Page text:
The cables are somewhat thin, similar to what you would expect for medium-level earbuds or lower level clip-ons like the Koss KSC-75 headphones. Thankfully though, the cables are shielded in rubber, instead of the fabric wrapping that is becoming more popular. This means that when exercising, or moving around, you won’t hear your cables rubbing against things, or other ambient noises, while listening to music. Although, you won’t get that annoying static, the thin rubber cabling does mean that you will find yourself fighting with tangles from time to time. However, the headphones are very well designed (with some miniscule exceptions), and should be compatible with any user or setup – I am impressed with Yuin’s work on the G-series clip-on headphones.
Installation / Usage:
While installation is indeed as obvious as you would think it would be for a pair of headphones, I figured that it would be beneficial to keep this section to discuss handling, usage, and feel of the Yuin G2As.
The headphones easily clip on to any size ears, without any hassle; to clip them on, you merely (selecting the proper stereo driver), align the rounded bottom of the clip to the highest point of your ear, then, you slide the driver backwards until the plastic shaft hits the point that you started at. With the cushions on, they fit extremely snug, but do, as with most clip-on headphones, have a decent amount of sound leak. You may also find it difficult to use these with glasses on, but in most cases this should be manageable. The clips ensure that, unlike with ear buds, these won’t slip or fallout of your ears during activity; and, the cable is decently spaced out and distanced, providing adequate length for computer, studio, pocket, or shirt clip-on attachment.
The Sandisk Sansa Clip 8GB was used for testing – it features some of the best audio quality in a digital audio player, and is used by many portable audiophiles.
High volume (default setting) on the Clip is equivalent to the min / max levels on most digital audio players; high volume versus normal volume, only indicate the total amount of volume selectable. The testing applies to most genres, except maybe extremely soft or heavy music - the results should generally be true.
What these results indicate is that, there is a lack of both user and outside isolation, so, at higher volume levels, people near you will be able to easily hear your music, and, unless you are playing at high levels, you will be able to hear outside noise. This is both good, and bad; if you're clumsy or inattentive, it is definitely a positive, as in outdoor settings you will be aware of your surroundings. Also, at higher volume levels the drivers aren't as painfully close as those of earbuds, which means less hearing damage (if you find it necessary to play music at maximum levels for over 20 minutes).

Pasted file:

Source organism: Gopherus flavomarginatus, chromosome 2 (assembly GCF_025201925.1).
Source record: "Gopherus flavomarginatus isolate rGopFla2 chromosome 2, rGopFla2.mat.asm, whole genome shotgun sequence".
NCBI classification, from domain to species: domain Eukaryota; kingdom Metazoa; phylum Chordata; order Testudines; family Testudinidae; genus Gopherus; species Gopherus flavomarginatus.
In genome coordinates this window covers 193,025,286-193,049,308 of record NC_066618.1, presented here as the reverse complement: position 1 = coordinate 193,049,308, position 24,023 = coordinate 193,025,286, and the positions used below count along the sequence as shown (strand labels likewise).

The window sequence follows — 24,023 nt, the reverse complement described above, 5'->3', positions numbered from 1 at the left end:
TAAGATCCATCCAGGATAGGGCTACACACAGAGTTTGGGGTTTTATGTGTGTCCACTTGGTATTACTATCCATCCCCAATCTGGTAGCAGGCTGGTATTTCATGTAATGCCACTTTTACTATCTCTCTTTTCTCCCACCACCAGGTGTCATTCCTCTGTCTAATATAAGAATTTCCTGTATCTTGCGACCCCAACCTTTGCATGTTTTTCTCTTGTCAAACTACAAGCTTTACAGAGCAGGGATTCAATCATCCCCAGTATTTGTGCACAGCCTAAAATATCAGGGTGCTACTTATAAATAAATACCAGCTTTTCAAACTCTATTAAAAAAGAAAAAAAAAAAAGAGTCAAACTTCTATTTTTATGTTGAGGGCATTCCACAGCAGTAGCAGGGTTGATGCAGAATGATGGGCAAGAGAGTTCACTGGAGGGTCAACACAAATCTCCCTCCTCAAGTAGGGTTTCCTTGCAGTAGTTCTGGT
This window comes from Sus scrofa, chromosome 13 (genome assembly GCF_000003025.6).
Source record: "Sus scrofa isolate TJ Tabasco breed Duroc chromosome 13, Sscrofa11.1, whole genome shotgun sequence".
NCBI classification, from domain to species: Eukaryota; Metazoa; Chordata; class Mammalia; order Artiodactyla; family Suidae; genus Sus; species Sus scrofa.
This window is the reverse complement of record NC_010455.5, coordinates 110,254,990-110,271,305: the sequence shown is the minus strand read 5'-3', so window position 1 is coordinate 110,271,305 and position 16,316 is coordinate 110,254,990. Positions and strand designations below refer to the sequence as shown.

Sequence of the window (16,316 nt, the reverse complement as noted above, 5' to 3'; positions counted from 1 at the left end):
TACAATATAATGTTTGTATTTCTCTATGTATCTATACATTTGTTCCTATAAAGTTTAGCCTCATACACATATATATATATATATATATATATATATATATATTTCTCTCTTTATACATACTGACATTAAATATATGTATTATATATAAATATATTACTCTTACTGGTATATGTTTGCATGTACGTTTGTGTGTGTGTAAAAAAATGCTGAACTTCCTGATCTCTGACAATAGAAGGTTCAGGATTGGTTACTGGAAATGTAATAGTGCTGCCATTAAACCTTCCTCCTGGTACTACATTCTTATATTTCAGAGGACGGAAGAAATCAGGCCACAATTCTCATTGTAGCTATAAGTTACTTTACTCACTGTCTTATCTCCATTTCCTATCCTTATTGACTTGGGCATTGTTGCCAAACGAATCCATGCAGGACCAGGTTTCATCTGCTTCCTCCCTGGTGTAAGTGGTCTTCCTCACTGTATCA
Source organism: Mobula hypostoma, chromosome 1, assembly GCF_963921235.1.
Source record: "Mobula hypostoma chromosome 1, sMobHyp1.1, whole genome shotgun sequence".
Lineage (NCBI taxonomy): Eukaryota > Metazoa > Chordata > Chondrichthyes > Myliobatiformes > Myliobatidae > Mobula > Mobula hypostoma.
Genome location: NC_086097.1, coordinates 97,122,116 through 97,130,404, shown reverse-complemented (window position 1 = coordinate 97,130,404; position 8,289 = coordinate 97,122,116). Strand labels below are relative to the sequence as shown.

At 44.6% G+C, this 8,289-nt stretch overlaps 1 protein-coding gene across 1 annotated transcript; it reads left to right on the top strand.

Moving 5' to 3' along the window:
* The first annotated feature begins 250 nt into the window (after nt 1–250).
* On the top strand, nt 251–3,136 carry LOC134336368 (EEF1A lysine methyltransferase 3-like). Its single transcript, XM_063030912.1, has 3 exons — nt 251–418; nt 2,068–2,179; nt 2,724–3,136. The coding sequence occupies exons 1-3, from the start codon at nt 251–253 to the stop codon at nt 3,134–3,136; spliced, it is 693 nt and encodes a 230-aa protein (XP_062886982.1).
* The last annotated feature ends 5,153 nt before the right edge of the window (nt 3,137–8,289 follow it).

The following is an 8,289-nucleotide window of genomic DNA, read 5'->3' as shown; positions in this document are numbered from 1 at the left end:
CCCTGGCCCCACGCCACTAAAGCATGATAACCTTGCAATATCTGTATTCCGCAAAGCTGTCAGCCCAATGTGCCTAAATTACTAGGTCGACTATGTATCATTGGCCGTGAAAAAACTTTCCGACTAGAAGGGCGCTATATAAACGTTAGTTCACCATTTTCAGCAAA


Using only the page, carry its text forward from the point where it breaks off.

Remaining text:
In terms of actual sound quality, the G2A headphones sound precise and well-represented:
Bass (lows): Slightly lacking in punch for bass oriented genres, but very accurate and useful for lighter genres
Mid-range: Mostly neutral
Treble (highs): Strong, and well-represented - bright, and a little harsh / digital sounding / analytical, but precise; nothing is lost or muddied
And, in comparison to other, similar, headphones, they do very well (with the exception of isolation), they are; in all facets, painfully better than the Zune Premium Earbuds ($30), except for overall depth, extremely better than the clip-on KSC-75s ($12), substantially better than the Sony MDR-Q68LW clip-ons ($20), much better than the headband-based iGrado’s ($49), slightly lesser than the earbud ER6is ($75), their isolating abilities are helpful, and lesser than clip-on Audio-Technica ATH-EW9s (137), as these have a warmer sound that is still as precise as that of the G2A's.
Reasonably priced, elegantly styled, and fantastic sounding - if you're in the market for a new pair of headphones, and are willing to try the "fourth alternative", I highly recommend the Yuin G2As from Head-Direct. Unless, you're a bass-head planning on only using these in libraries, consider these your next audio purchase.
Great, precise, audio
Aluminum is prone to scratching
Hardly any outside isolation
Cabling should have been of a better gauge
Thanks go to Head-Direct for the opportunity to take a look at these incredible headphones, and for being so patient!